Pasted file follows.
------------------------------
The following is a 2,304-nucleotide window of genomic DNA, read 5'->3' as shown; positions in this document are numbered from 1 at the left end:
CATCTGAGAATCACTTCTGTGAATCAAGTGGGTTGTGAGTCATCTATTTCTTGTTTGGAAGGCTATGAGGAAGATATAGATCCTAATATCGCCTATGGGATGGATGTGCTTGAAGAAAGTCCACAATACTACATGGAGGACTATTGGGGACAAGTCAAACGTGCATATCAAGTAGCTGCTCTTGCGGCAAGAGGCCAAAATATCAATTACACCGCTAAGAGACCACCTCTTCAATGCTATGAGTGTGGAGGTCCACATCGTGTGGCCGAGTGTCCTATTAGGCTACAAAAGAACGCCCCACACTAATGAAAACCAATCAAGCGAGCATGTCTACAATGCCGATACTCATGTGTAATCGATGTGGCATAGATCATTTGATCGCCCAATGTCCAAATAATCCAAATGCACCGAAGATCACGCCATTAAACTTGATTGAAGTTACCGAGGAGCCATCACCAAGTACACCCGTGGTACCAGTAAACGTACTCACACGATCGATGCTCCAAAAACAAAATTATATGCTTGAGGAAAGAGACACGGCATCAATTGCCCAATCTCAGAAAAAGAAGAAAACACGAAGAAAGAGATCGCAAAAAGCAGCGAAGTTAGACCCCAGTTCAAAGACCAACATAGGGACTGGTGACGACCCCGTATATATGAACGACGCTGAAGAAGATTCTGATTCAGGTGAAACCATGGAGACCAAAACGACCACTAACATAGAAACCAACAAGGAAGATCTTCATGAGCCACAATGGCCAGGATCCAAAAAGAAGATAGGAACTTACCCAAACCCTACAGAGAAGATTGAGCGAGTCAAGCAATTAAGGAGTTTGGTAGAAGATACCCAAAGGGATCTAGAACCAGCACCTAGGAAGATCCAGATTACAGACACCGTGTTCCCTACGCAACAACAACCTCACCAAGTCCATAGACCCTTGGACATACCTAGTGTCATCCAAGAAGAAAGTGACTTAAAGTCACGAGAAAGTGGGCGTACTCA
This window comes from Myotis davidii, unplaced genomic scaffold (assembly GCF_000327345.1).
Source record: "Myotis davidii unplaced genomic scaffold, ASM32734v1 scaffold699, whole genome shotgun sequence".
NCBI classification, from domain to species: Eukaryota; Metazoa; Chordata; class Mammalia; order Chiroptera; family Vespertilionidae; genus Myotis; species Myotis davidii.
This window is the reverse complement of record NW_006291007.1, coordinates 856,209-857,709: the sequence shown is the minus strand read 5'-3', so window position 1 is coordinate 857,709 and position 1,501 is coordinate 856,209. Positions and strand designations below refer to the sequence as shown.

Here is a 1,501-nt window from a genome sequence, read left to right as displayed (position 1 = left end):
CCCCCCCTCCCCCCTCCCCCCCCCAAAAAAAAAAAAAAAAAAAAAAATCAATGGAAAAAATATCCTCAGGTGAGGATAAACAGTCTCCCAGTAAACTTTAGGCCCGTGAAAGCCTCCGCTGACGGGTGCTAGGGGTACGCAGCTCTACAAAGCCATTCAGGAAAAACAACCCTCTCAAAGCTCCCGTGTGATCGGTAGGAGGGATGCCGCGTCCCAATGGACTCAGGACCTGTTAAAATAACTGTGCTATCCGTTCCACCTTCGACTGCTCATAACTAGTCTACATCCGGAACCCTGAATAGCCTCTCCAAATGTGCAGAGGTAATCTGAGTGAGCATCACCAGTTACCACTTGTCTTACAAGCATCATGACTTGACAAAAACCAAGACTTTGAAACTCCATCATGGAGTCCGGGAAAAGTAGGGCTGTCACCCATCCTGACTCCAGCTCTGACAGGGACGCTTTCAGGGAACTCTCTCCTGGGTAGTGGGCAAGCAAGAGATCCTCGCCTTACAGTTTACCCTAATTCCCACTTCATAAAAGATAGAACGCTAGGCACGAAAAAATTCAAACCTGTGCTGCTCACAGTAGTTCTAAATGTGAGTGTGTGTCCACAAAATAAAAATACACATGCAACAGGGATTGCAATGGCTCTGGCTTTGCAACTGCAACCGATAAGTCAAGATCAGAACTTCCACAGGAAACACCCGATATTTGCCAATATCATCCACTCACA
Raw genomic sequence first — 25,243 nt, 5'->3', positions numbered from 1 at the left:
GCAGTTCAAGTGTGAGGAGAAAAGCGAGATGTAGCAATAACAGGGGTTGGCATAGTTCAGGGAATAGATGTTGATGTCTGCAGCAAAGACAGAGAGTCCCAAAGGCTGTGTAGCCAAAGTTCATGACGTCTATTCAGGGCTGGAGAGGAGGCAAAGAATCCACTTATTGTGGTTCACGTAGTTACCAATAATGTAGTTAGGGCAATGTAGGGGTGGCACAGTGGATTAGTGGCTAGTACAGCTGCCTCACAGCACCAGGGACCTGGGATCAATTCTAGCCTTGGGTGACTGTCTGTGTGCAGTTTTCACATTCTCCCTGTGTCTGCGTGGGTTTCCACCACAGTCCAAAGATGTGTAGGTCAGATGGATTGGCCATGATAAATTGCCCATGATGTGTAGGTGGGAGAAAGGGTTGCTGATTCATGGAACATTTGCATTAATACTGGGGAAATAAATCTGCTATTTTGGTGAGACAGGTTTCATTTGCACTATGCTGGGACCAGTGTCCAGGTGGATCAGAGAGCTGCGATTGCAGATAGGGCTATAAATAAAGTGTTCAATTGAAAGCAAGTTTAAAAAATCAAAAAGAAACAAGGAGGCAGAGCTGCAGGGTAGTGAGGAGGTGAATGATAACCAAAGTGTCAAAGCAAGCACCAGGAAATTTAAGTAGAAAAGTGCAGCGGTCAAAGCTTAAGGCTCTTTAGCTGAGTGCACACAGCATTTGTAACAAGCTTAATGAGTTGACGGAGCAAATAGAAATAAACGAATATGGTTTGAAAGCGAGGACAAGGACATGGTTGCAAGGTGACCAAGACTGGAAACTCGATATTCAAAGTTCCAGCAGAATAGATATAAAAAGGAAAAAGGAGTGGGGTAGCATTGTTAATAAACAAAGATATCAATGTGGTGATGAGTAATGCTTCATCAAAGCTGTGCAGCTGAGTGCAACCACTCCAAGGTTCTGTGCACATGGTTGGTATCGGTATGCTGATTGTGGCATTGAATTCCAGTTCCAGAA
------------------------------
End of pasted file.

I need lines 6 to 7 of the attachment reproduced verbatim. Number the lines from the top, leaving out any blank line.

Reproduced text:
This window is the reverse complement of record NW_006291007.1, coordinates 856,209-857,709: the sequence shown is the minus strand read 5'-3', so window position 1 is coordinate 857,709 and position 1,501 is coordinate 856,209. Positions and strand designations below refer to the sequence as shown.

Here is a 1,501-nt window from a genome sequence, read left to right as displayed (position 1 = left end):